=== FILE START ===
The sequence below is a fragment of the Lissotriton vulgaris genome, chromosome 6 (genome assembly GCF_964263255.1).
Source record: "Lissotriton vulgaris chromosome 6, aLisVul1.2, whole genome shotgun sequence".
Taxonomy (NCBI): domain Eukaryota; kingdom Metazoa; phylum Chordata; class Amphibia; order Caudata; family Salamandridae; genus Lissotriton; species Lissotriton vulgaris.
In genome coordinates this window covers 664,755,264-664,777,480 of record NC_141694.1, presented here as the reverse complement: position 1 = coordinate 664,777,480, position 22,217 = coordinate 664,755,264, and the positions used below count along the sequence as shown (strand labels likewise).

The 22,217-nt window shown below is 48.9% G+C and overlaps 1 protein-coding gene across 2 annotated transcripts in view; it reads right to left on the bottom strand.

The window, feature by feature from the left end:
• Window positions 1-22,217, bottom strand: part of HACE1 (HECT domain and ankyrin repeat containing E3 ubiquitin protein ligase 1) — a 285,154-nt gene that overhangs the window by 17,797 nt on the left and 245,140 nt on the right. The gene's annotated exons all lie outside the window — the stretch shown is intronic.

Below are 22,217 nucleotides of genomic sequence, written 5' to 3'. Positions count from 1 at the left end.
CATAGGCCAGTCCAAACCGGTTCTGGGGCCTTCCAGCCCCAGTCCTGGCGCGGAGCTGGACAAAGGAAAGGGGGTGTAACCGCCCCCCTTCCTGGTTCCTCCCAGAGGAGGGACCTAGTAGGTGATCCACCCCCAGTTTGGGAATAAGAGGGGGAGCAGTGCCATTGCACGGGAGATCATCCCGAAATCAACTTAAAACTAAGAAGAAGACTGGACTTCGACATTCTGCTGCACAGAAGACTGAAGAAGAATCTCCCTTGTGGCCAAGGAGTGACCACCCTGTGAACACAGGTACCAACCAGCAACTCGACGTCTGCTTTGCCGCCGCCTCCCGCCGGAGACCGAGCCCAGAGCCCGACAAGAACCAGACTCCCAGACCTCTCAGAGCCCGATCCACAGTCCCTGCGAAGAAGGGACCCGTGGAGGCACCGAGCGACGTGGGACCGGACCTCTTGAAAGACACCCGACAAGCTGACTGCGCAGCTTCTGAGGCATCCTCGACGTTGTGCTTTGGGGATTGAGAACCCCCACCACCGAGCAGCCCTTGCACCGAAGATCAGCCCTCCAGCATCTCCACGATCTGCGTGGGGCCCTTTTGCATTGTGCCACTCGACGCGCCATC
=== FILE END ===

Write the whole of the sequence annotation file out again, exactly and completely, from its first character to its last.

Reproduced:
The sequence below is a fragment of the Lissotriton vulgaris genome, chromosome 6 (genome assembly GCF_964263255.1).
Source record: "Lissotriton vulgaris chromosome 6, aLisVul1.2, whole genome shotgun sequence".
Taxonomy (NCBI): domain Eukaryota; kingdom Metazoa; phylum Chordata; class Amphibia; order Caudata; family Salamandridae; genus Lissotriton; species Lissotriton vulgaris.
In genome coordinates this window covers 664,755,264-664,777,480 of record NC_141694.1, presented here as the reverse complement: position 1 = coordinate 664,777,480, position 22,217 = coordinate 664,755,264, and the positions used below count along the sequence as shown (strand labels likewise).

The 22,217-nt window shown below is 48.9% G+C and overlaps 1 protein-coding gene across 2 annotated transcripts in view; it reads right to left on the bottom strand.

The window, feature by feature from the left end:
• Window positions 1-22,217, bottom strand: part of HACE1 (HECT domain and ankyrin repeat containing E3 ubiquitin protein ligase 1) — a 285,154-nt gene that overhangs the window by 17,797 nt on the left and 245,140 nt on the right. The gene's annotated exons all lie outside the window — the stretch shown is intronic.

Below are 22,217 nucleotides of genomic sequence, written 5' to 3'. Positions count from 1 at the left end.
CATAGGCCAGTCCAAACCGGTTCTGGGGCCTTCCAGCCCCAGTCCTGGCGCGGAGCTGGACAAAGGAAAGGGGGTGTAACCGCCCCCCTTCCTGGTTCCTCCCAGAGGAGGGACCTAGTAGGTGATCCACCCCCAGTTTGGGAATAAGAGGGGGAGCAGTGCCATTGCACGGGAGATCATCCCGAAATCAACTTAAAACTAAGAAGAAGACTGGACTTCGACATTCTGCTGCACAGAAGACTGAAGAAGAATCTCCCTTGTGGCCAAGGAGTGACCACCCTGTGAACACAGGTACCAACCAGCAACTCGACGTCTGCTTTGCCGCCGCCTCCCGCCGGAGACCGAGCCCAGAGCCCGACAAGAACCAGACTCCCAGACCTCTCAGAGCCCGATCCACAGTCCCTGCGAAGAAGGGACCCGTGGAGGCACCGAGCGACGTGGGACCGGACCTCTTGAAAGACACCCGACAAGCTGACTGCGCAGCTTCTGAGGCATCCTCGACGTTGTGCTTTGGGGATTGAGAACCCCCACCACCGAGCAGCCCTTGCACCGAAGATCAGCCCTCCAGCATCTCCACGATCTGCGTGGGGCCCTTTTGCATTGTGCCACTCGACGCGCCATC